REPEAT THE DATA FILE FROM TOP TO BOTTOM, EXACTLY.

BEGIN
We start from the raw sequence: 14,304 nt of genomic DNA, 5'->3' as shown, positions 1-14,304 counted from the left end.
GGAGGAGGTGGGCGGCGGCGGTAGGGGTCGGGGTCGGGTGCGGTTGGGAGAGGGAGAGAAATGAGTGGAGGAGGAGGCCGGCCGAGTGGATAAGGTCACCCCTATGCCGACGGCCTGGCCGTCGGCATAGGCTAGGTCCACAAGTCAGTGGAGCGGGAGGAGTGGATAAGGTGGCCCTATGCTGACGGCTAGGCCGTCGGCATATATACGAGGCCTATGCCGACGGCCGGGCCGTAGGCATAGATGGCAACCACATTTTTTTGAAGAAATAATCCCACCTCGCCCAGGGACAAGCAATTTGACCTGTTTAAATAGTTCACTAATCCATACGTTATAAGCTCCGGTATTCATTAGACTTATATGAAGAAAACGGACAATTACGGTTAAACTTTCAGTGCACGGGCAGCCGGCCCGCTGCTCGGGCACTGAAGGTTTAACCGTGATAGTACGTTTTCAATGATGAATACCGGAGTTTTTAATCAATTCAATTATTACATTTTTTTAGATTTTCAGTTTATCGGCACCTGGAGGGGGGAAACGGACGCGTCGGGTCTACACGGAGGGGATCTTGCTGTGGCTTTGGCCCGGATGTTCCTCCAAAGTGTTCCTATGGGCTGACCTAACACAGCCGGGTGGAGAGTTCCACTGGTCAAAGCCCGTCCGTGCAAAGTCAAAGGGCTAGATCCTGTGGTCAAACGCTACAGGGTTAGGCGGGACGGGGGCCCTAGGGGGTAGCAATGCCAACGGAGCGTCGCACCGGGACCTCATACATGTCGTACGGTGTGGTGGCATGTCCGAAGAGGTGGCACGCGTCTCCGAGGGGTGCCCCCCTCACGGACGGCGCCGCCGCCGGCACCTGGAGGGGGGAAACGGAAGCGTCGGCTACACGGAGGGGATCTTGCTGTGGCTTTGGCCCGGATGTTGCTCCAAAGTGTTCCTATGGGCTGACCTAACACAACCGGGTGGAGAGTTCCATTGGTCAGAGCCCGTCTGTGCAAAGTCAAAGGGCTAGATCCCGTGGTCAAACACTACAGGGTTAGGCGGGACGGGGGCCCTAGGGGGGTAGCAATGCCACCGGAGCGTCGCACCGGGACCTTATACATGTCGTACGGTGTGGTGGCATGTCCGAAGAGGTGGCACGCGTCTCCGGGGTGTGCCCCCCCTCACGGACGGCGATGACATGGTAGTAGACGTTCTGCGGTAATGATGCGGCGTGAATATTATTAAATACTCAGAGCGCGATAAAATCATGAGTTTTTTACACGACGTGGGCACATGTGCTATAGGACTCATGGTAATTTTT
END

We start from the raw sequence: 14,304 nt of genomic DNA, 5'->3' as shown, positions 1-14,304 counted from the left end.
GGAGGAGGTGGGCGGCGGCGGTAGGGGTCGGGGTCGGGTGCGGTTGGGAGAGGGAGAGAAATGAGTGGAGGAGGAGGCCGGCCGAGTGGATAAGGTCACCCCTATGCCGACGGCCTGGCCGTCGGCATAGGCTAGGTCCACAAGTCAGTGGAGCGGGAGGAGTGGATAAGGTGGCCCTATGCTGACGGCTAGGCCGTCGGCATATATACGAGGCCTATGCCGACGGCCGGGCCGTAGGCATAGATGGCAACCACATTTTTTTGAAGAAATAATCCCACCTCGCCCAGGGACAAGCAATTTGACCTGTTTAAATAGTTCACTAATCCATACGTTATAAGCTCCGGTATTCATTAGACTTATATGAAGAAAACGGACAATTACGGTTAAACTTTCAGTGCACGGGCAGCCGGCCCGCTGCTCGGGCACTGAAGGTTTAACCGTGATAGTACGTTTTCAATGATGAATACCGGAGTTTTTAATCAATTCAATTATTACATTTTTTTAGATTTTCAGTTTATCGGCACCTGGAGGGGGGAAACGGACGCGTCGGGTCTACACGGAGGGGATCTTGCTGTGGCTTTGGCCCGGATGTTCCTCCAAAGTGTTCCTATGGGCTGACCTAACACAGCCGGGTGGAGAGTTCCACTGGTCAAAGCCCGTCCGTGCAAAGTCAAAGGGCTAGATCCTGTGGTCAAACGCTACAGGGTTAGGCGGGACGGGGGCCCTAGGGGGTAGCAATGCCAACGGAGCGTCGCACCGGGACCTCATACATGTCGTACGGTGTGGTGGCATGTCCGAAGAGGTGGCACGCGTCTCCGAGGGGTGCCCCCCTCACGGACGGCGCCGCCGCCGGCACCTGGAGGGGGGAAACGGAAGCGTCGGCTACACGGAGGGGATCTTGCTGTGGCTTTGGCCCGGATGTTGCTCCAAAGTGTTCCTATGGGCTGACCTAACACAACCGGGTGGAGAGTTCCATTGGTCAGAGCCCGTCTGTGCAAAGTCAAAGGGCTAGATCCCGTGGTCAAACACTACAGGGTTAGGCGGGACGGGGGCCCTAGGGGGGTAGCAATGCCACCGGAGCGTCGCACCGGGACCTTATACATGTCGTACGGTGTGGTGGCATGTCCGAAGAGGTGGCACGCGTCTCCGGGGTGTGCCCCCCCTCACGGACGGCGATGACATGGTAGTAGACGTTCTGCGGTAATGATGCGGCGTGAATATTATTAAATACTCAGAGCGCGATAAAATCATGAGTTTTTTACACGACGTGGGCACATGTGCTATAGGACTCATGGTAATTTTT